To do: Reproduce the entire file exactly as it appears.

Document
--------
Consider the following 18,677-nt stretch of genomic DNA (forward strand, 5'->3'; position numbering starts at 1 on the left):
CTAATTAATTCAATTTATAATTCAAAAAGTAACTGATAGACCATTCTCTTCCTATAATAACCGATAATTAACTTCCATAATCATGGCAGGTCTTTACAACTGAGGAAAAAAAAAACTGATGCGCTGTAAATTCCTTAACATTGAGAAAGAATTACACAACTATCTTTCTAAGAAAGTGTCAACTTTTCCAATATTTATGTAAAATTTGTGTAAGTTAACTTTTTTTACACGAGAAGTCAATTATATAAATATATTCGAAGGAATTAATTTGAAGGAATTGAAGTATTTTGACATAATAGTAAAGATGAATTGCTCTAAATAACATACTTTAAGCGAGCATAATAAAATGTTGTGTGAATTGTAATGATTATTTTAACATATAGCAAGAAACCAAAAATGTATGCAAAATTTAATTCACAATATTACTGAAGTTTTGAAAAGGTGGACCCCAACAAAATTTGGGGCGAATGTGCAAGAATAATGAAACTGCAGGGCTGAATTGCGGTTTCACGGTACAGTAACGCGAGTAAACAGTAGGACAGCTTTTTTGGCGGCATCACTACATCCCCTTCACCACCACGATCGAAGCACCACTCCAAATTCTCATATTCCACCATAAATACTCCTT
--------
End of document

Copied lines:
Consider the following 18,677-nt stretch of genomic DNA (forward strand, 5'->3'; position numbering starts at 1 on the left):
CTAATTAATTCAATTTATAATTCAAAAAGTAACTGATAGACCATTCTCTTCCTATAATAACCGATAATTAACTTCCATAATCATGGCAGGTCTTTACAACTGAGGAAAAAAAAAACTGATGCGCTGTAAATTCCTTAACATTGAGAAAGAATTACACAACTATCTTTCTAAGAAAGTGTCAACTTTTCCAATATTTATGTAAAATTTGTGTAAGTTAACTTTTTTTACACGAGAAGTCAATTATATAAATATATTCGAAGGAATTAATTTGAAGGAATTGAAGTATTTTGACATAATAGTAAAGATGAATTGCTCTAAATAACATACTTTAAGCGAGCATAATAAAATGTTGTGTGAATTGTAATGATTATTTTAACATATAGCAAGAAACCAAAAATGTATGCAAAATTTAATTCACAATATTACTGAAGTTTTGAAAAGGTGGACCCCAACAAAATTTGGGGCGAATGTGCAAGAATAATGAAACTGCAGGGCTGAATTGCGGTTTCACGGTACAGTAACGCGAGTAAACAGTAGGACAGCTTTTTTGGCGGCATCACTACATCCCCTTCACCACCACGATCGAAGCACCACTCCAAATTCTCATATTCCACCATAAATACTCCTT